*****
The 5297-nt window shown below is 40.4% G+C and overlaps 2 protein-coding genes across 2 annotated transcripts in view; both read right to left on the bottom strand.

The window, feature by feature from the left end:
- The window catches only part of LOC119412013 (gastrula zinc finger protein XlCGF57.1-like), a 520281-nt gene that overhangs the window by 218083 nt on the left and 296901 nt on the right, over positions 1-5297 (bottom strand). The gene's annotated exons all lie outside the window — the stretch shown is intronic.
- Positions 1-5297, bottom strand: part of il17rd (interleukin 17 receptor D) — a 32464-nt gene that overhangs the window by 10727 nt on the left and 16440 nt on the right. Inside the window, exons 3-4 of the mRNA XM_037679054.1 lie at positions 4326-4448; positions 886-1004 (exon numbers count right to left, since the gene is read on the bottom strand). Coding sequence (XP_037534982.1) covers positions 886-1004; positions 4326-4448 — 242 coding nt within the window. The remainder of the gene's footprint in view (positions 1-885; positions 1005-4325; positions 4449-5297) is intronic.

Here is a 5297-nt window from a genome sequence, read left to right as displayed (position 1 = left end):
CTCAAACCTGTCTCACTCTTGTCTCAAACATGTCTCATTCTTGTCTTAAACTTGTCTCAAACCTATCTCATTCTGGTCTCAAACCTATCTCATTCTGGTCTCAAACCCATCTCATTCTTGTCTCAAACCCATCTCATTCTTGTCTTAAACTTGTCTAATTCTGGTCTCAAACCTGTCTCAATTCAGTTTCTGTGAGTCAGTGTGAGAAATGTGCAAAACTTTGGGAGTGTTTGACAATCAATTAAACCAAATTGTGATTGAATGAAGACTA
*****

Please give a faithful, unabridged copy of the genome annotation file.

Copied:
The 5297-nt window shown below is 40.4% G+C and overlaps 2 protein-coding genes across 2 annotated transcripts in view; both read right to left on the bottom strand.

The window, feature by feature from the left end:
- The window catches only part of LOC119412013 (gastrula zinc finger protein XlCGF57.1-like), a 520281-nt gene that overhangs the window by 218083 nt on the left and 296901 nt on the right, over positions 1-5297 (bottom strand). The gene's annotated exons all lie outside the window — the stretch shown is intronic.
- Positions 1-5297, bottom strand: part of il17rd (interleukin 17 receptor D) — a 32464-nt gene that overhangs the window by 10727 nt on the left and 16440 nt on the right. Inside the window, exons 3-4 of the mRNA XM_037679054.1 lie at positions 4326-4448; positions 886-1004 (exon numbers count right to left, since the gene is read on the bottom strand). Coding sequence (XP_037534982.1) covers positions 886-1004; positions 4326-4448 — 242 coding nt within the window. The remainder of the gene's footprint in view (positions 1-885; positions 1005-4325; positions 4449-5297) is intronic.

Here is a 5297-nt window from a genome sequence, read left to right as displayed (position 1 = left end):
CTCAAACCTGTCTCACTCTTGTCTCAAACATGTCTCATTCTTGTCTTAAACTTGTCTCAAACCTATCTCATTCTGGTCTCAAACCTATCTCATTCTGGTCTCAAACCCATCTCATTCTTGTCTCAAACCCATCTCATTCTTGTCTTAAACTTGTCTAATTCTGGTCTCAAACCTGTCTCAATTCAGTTTCTGTGAGTCAGTGTGAGAAATGTGCAAAACTTTGGGAGTGTTTGACAATCAATTAAACCAAATTGTGATTGAATGAAGACTA